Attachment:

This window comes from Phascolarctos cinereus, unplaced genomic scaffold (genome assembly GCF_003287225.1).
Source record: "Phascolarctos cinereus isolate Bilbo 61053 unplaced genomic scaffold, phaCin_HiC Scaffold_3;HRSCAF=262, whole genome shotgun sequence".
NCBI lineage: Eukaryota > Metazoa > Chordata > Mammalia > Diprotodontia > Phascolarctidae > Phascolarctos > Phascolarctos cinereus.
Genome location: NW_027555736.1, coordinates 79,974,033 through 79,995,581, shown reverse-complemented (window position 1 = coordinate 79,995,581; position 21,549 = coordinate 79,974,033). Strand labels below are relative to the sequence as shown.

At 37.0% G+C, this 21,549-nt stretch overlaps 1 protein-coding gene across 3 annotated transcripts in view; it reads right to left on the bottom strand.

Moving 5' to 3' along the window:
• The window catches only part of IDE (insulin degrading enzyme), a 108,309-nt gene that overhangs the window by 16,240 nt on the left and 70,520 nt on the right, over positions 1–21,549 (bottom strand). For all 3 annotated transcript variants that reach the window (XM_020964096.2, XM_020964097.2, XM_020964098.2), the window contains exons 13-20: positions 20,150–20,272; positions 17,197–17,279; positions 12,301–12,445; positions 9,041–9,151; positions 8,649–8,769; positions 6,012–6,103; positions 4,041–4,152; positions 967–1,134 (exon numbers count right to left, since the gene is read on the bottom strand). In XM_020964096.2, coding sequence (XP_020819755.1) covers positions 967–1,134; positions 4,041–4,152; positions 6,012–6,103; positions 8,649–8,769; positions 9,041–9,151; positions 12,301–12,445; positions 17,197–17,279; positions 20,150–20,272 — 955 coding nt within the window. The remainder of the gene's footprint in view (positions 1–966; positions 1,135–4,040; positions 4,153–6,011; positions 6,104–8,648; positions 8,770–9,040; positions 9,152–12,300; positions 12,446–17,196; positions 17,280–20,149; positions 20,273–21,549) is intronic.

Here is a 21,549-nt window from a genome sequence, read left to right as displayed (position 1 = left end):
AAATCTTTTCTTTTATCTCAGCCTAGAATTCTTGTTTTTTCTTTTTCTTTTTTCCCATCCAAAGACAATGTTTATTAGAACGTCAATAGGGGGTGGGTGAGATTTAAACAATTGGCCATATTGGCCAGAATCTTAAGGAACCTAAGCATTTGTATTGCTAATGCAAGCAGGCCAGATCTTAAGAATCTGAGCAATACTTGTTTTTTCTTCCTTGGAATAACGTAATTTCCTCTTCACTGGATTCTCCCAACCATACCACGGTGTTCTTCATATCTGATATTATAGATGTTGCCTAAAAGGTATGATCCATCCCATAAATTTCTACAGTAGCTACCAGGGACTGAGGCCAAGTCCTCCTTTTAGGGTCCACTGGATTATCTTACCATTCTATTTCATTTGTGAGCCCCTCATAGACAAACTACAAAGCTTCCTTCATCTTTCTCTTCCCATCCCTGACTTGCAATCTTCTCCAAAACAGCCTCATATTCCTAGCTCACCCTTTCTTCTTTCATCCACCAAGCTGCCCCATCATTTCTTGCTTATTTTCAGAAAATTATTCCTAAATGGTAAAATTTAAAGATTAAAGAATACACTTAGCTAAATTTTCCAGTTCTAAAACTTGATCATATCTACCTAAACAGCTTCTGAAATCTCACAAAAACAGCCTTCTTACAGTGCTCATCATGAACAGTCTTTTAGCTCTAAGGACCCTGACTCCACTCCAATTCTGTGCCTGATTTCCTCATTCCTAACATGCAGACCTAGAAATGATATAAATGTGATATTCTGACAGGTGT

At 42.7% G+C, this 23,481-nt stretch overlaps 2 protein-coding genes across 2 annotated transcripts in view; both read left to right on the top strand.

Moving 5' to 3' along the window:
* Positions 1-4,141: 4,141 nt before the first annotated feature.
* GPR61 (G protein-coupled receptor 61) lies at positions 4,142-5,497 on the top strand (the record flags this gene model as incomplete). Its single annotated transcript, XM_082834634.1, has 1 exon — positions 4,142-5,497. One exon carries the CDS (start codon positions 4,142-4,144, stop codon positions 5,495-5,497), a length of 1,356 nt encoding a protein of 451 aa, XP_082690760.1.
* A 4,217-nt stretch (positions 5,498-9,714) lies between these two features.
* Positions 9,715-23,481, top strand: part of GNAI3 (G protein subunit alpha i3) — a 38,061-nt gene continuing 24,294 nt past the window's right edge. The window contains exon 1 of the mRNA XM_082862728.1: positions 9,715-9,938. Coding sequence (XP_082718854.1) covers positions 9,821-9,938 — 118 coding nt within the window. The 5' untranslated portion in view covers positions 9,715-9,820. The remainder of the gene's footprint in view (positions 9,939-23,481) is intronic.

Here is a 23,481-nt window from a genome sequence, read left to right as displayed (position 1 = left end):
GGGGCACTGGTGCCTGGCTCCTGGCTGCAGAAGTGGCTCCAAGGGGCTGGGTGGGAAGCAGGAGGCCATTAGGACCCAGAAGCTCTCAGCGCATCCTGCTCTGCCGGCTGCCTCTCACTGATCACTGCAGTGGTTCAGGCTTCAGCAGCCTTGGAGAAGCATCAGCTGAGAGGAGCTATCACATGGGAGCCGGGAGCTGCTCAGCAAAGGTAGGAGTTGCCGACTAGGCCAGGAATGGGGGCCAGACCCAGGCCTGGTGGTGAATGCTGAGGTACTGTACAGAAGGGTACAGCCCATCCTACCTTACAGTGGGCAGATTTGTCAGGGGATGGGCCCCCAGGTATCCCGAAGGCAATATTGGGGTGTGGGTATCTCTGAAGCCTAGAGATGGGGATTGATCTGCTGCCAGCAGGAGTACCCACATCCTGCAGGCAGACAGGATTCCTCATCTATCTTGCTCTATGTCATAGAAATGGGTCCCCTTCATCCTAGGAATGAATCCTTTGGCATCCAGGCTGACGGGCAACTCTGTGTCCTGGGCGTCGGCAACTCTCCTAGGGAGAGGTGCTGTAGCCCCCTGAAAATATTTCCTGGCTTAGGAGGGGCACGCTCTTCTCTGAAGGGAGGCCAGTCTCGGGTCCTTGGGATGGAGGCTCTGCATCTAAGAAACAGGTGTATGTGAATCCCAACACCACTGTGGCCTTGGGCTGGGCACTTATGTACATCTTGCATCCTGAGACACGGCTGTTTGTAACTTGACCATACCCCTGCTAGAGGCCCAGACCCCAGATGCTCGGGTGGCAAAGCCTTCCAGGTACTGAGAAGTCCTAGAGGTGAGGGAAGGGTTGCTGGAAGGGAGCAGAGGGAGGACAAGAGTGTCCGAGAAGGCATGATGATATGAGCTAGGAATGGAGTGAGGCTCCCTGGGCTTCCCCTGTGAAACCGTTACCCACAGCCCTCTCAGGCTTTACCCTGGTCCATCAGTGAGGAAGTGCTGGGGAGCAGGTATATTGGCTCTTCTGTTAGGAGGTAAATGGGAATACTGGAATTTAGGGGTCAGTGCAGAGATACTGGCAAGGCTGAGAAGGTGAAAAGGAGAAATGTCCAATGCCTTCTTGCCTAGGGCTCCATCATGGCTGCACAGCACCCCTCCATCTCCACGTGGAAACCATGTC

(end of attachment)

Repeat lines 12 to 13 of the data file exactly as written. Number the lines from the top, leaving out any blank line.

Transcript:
* Positions 1-4,141: 4,141 nt before the first annotated feature.
* GPR61 (G protein-coupled receptor 61) lies at positions 4,142-5,497 on the top strand (the record flags this gene model as incomplete). Its single annotated transcript, XM_082834634.1, has 1 exon — positions 4,142-5,497. One exon carries the CDS (start codon positions 4,142-4,144, stop codon positions 5,495-5,497), a length of 1,356 nt encoding a protein of 451 aa, XP_082690760.1.